The Ideal Classroom

Do you remember your favorite class? If so, what made it your favorite class? When thinking about mine, several different classes come to mind, and between them they have a myriad of wonderful characteristics that helped me learn. I like a more informal setting, one where class feels like an extension of home. I also do my best work independently and as such I enjoy having a lot of discretion when it comes to what subject or assignment to devote the most time to. As is true of most students, I hate “busy work” and homework that I can easily complete but that saps away at the time I could better spend on topics that I need improvement on. I can occasionally learn well from lectures, but often find myself “zoning out” and disengaging from the course material.

As such, dynamic small-group projects are far more helpful, because I get to “discover” the solutions instead of having them tossed at me from the “pulpit”. As a result, I dislike large lectures because there are too many places for my attention to wander and no accountability for when it does, because usually I will then just learn the material covered by myself. This means I wasted the hour of lecture. For me, rigid learning where knowledge is treated like religion, professors like messiahs and textbooks like the bible just doesn’t work. What does work for me is being given advice while working towards a larger goal and “learning by doing”.

This all sounds well and good in theory, and I cannot imagine a student who would say “let’s do another hour of lecture instead of a lab”, but unfortunately in the real world things turn out differently. In college, introductory classes can have hundreds of students to one lecturer, and therefore students don’t have a choice but to sit quietly and take notes as truths are spouted from a slide-show.

In high school, teachers have several different classes to teach and up to seven classes a day. This limits prep time and results in lots of “pre-made” lectures often re-used from previous years. Lectures become the “easy way out” for educators who find themselves with many different situational problems. That’s why they’re so common: convenience. However, based on some measures, this format can work very well: in many countries in Asia, kids start at around 8 am, and teachers file in into the classroom, one after another, and deliver their lectures. School days can last up to 12 hours, with only one break for lunch.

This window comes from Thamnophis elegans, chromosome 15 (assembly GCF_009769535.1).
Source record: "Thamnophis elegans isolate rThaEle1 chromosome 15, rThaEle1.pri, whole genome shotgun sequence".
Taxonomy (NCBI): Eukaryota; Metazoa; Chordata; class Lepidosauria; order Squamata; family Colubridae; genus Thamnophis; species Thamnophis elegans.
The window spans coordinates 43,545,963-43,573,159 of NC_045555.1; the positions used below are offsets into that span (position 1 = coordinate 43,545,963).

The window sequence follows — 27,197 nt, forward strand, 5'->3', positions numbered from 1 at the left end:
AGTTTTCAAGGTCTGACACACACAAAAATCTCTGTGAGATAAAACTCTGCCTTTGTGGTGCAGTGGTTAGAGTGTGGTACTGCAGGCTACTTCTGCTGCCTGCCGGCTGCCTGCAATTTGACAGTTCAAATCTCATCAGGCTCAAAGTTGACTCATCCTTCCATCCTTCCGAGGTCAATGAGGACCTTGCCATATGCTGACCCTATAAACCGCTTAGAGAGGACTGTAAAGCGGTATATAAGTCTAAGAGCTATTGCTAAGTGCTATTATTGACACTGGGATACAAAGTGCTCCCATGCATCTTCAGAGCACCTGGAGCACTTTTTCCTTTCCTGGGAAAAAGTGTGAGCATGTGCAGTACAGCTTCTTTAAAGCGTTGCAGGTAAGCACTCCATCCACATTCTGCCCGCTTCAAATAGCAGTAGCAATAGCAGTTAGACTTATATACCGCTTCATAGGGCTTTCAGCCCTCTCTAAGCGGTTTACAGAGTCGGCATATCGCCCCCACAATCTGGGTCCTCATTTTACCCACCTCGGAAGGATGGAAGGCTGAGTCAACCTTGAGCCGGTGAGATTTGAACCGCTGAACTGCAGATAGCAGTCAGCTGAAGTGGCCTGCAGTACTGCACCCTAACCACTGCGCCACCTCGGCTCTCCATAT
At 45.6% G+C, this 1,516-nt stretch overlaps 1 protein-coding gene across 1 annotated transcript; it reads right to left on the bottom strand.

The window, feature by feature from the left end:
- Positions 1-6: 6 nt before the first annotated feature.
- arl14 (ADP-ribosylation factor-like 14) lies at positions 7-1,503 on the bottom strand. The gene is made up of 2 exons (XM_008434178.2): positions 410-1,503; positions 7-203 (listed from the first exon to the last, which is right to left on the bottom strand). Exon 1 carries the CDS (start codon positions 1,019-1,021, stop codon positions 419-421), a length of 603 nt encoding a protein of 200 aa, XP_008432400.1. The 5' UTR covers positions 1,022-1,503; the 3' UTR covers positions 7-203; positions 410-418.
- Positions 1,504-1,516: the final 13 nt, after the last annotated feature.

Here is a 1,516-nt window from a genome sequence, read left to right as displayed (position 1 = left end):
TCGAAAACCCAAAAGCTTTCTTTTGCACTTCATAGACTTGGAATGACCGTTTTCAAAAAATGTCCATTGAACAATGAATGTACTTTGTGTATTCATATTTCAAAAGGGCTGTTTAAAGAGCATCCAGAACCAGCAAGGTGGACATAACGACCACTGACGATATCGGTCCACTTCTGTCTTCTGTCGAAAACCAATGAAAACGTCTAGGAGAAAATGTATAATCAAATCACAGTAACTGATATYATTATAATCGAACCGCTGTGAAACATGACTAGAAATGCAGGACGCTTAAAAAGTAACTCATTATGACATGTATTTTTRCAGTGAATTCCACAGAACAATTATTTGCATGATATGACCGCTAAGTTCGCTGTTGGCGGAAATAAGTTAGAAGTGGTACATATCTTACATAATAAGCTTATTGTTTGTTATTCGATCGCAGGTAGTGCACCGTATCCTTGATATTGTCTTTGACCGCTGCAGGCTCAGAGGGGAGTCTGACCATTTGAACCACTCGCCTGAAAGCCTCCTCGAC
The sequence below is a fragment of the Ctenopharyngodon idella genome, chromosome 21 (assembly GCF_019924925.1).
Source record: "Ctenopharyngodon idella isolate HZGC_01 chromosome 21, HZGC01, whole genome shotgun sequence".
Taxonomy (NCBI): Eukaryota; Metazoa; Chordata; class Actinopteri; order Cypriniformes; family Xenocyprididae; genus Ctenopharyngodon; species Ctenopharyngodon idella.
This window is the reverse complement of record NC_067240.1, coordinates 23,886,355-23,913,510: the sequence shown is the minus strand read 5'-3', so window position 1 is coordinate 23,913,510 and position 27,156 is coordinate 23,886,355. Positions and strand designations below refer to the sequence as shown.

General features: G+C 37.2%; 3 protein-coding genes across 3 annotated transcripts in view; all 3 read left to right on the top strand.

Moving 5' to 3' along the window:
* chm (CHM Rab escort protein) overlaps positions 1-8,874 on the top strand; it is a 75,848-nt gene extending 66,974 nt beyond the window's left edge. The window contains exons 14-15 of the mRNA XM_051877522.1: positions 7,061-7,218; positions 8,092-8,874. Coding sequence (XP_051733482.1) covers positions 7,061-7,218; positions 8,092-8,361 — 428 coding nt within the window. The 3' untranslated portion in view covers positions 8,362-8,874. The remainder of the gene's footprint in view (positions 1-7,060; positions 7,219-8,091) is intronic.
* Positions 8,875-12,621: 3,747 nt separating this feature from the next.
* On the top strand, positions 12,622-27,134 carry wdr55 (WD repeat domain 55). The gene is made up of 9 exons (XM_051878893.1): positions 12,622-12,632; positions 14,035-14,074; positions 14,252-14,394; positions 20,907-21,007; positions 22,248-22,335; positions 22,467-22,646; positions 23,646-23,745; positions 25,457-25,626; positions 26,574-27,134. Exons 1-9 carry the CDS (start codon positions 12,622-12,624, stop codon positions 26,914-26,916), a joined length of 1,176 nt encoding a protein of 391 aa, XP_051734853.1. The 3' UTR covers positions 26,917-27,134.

If that sounds horrible, I’m sure almost every American agrees. Nevertheless, the US finds itself 20 places or more below many of those Asian countries in the international education rankings.

It seems this rote pulpit approach actually works, at least for the outcomes measured by standardized tests. But is that all we want from our education? I would argue not.

The American education system, despite our relatively low rank for high schools, ranks #1 in the world for college education. Most of the top 50 Universities worldwide are found right here in the U.S.A.

Why the sudden jump? The explanation often given is rather vague: Creativity. The schools in those top-performing Asian countries (the top seven are all from Asia) are great at pounding tons of information into the heads of their kids, but they do not teach them how to teach themselves. In the U.S.A, a far more dynamic education experience — enhanced by athletics, music and many other extracurriculars — has children far better prepared for the independence and time management required in post-secondary education. Only two Chinese Universities rank in the world top-50, presumably because this lack of creative thinking doesn’t translate well to college education and research.

It seems that the comparatively flexible approach in the U.S. does translate very well to college and creates a vibrant and fluid student body capable of great things. The primary shortcomings in the U.S., however, still seem to be a lack of individualization.

Students are creative in different ways. Some are great with their hands, while others see patterns of numbers seemingly no one else can. Some can memorize entire sonatas or write a perfect dynamic essay. High school in the United States doesn’t take this into account as much as it could, although in my view, the approaches are still better than those used in many countries that rank higher in high school achievement.

In conclusion, the ideal classroom is unique. It has no single definition, but changes from person to person. The goal of education should be to expose students to several different forms of classroom so that they may discover theirs. For me, it has been the “Flipped Classroom” model.

This allows me to learn the material at my own pace, and then go to the teacher with any questions on the assignments that are done in class. However, several friends of mine prefer more lab-based work, or small group assignments (which I also enjoy) and we have been fortunate to have been exposed to both, so we can find our own comfort zone that we can learn in. Perhaps a good way to find out how kids learn best would be to create a survey to be filled out at the beginning of class each year on what types of instruction they would benefit most on, and primarily teach that way while taking time to expose them to new forms of learning as well. Food for thought: How did you learn best, and would you have preferred to learn a different way than you were told to? How so?

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